How do we change the political constitution? The first step relates to the type of arguments we use to advocate for any constitutional arrangement. If exclusionary Sinhala-Buddhist nationalist thought is the foundation of the political constitution, and if it is at the heart of opposition to power-sharing and changes to the executive presidency, then our response must also be grounded in Sinhala-Buddhist nationalist thought. This is how we convince the majority. Like all older nationalisms, Sinhala-Buddhism has regressive and progressive elements. Reformers must resurrect its progressive elements and inject them into public debate. Anthropologists and historians have already done the research. What remains is for reformers to take it to the people. The inherent tolerance and pluralism of Buddhism, and the asymmetric nature of the pre-colonial Sinhala state must be the foundation of all arguments in favour of the new constitution. This is how we win the referendum.
For example, consider the unitary state. Opponents of power-sharing say that this English legal concept is the modern political form that is closest to the pre-colonial Sinhala state. But is it? Critical historians and anthropologists have shown that the state at the time was “neither unitary nor centralised”. It was devolutionary, asymmetric and gave local rulers, including Tamil chieftains, extensive territorial autonomy. Power-sharing, then, is a return to our glorious past, not a retreat from it.
The first step is to make these kinds of arguments. To respond to opponents of constitutional reform from inside their own intellectual terrain. The usual liberal constitutionalist arguments will not resonate; these will. To work, this needs a collaboration between historians, anthropologists, sociologists, and of course lawyers and legal scholars for this to work. Constitution-making is usually dominated by the latter two, but we simply do not have the cultural and social tools to make these arguments effectively. We must have the humility to defer to others.
The second step relates to the way we make these arguments. Dry, rationalist interventions can secure journal publications and win cases in court, but they cannot change political constitutions. If reformers are serious about winning the referendum – and more than that, changing the way this country uses power – then they must turn to drama, dance street theatre, the arts – to bring their arguments to life. The Sudu Nelum movement led by Mangala Samaraweera is the sort of thing we need. Now that the Budget is out, maybe he can step in!
Winning the referendum needs consensus on the legal text, but it also needs changes to the political constitution. And if it passes, making the new constitution work will definitely need a change in the political constitution. Constitutional reform – its advocacy and its practice – must shift to the terrain of Sinhala-Buddhist nationalism. If reformers stick to the legal, constitutional and liberal arguments for reform they may not even win the referendum – and they will certainly fail to win change. Instead, they need a creative, plural strategy of advocacy that takes the political constitution seriously, is grounded in its terrain, and responds to it on its own terms. If they do, change will finally have a real chance in Sri Lanka.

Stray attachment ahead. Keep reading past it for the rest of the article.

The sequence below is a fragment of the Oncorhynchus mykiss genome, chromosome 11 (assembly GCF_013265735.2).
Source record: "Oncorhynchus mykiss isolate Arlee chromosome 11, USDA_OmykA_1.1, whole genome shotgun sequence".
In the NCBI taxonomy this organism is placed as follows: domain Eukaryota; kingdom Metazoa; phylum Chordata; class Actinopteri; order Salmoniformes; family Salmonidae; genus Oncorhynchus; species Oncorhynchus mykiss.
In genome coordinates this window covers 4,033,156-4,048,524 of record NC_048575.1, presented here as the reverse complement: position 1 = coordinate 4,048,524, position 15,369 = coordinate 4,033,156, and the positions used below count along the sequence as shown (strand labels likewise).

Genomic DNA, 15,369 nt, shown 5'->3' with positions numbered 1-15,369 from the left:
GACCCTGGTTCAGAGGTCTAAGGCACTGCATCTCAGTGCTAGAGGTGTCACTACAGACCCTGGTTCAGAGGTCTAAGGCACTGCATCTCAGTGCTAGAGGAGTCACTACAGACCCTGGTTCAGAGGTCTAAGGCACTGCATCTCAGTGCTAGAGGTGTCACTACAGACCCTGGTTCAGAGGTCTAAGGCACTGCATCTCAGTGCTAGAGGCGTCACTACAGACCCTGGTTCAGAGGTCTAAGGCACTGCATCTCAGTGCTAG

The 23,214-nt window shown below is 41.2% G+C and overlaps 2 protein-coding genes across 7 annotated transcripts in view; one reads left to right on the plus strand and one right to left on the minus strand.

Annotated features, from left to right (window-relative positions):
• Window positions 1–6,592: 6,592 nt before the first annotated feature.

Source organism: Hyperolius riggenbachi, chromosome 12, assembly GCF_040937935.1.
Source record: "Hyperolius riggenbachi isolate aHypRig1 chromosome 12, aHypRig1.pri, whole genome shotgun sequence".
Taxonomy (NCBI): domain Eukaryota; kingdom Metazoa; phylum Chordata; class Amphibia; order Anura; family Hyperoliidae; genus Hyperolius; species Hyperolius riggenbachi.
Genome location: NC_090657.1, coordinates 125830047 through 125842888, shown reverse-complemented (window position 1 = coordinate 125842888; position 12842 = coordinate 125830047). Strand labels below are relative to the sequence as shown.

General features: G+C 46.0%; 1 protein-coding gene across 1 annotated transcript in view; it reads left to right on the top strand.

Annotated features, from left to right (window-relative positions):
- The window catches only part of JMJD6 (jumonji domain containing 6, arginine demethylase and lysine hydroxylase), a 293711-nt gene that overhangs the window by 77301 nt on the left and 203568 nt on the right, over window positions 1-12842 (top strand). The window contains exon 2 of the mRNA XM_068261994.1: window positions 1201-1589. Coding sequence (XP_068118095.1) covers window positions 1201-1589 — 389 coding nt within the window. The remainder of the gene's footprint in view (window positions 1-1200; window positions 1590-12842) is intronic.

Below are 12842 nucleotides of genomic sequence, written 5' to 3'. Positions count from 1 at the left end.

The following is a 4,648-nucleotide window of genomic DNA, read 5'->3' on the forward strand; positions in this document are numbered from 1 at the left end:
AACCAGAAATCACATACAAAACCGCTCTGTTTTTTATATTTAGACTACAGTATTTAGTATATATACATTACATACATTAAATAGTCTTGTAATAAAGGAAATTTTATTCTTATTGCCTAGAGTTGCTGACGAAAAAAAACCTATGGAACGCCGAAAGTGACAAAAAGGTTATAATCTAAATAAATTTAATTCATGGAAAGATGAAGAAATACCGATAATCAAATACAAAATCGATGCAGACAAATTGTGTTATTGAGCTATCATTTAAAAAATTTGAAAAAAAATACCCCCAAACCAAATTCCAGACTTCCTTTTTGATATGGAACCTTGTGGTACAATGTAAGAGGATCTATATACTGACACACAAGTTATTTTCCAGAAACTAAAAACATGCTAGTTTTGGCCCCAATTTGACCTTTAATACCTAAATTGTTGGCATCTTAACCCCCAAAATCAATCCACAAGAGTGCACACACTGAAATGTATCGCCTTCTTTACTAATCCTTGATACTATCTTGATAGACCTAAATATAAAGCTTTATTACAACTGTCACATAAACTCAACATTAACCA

(This article is based on an earlier publication by the same author titled “Sri Lanka’s Constitutional Reform Project: Constitution-making or Constitution-building?” published in the Junior Bar Law Journal 2017.)
 Asanga Welikala, ‘Two Concepts of the Constitution: An Essay in Memory of Chanaka Amaratunga’, Groundviews, 19 April 2010, available at: <http://groundviews.org/2010/04/19/two-concepts-of-the-constitution-an-essay-in-memory-of-chanaka-amaratunga/> accessed 10 November 2017
 I use the word thought to indicate that not all Sinhalese Buddhists adhere to this belief-system, and to acknowledge that certain sections of the Tamil and Muslim communities, do. Of course other factors, including social attitudes to hierarchy, nepotism and power, also influence the content of the political constitution.
 This is based on a passage in the Mahavamsa where the Lord Buddha is said to have made the following statement to Sakka, lord of the gods: “Vijaya, son of king Sihabahu, is come to Lanka from the country of Lala, together with seven hundred followers. In Lanka, O lord of gods, will my religion be established, therefore carefully protect him with his followers and Lanka” (emphasis added). See William Giger (trans) The Mahavamsa or the Great Chronicle of Ceylon (Ceylon Government Information Department 1950) Chapter VII, 2-4.
 See Asanga Welikala, ‘Nation, State, Sovereignty, and Kingship: The Pre-Modern Antecedents of the Presidential State’; Roshan De Silva Wijeyeratne, ‘Cosmology, Presidentialism and JR Jayawardene’s Constitutional Imaginary’; Michael Roberts, ‘Mahinda Rajapaksa as Modern Mahavasala and Font of Clemency? The Roots of Populist Authoritarianism’ in Asanga Welikala (ed) Reforming Sri Lankan Presidentialism: Provenance, Problems and Prospects (CPA 2015)
 See Asanga Welikala, ‘The Idea of Constitutional Incrementalism’ CPA Working Papers on Constitutional Reform No 14 (2016) 21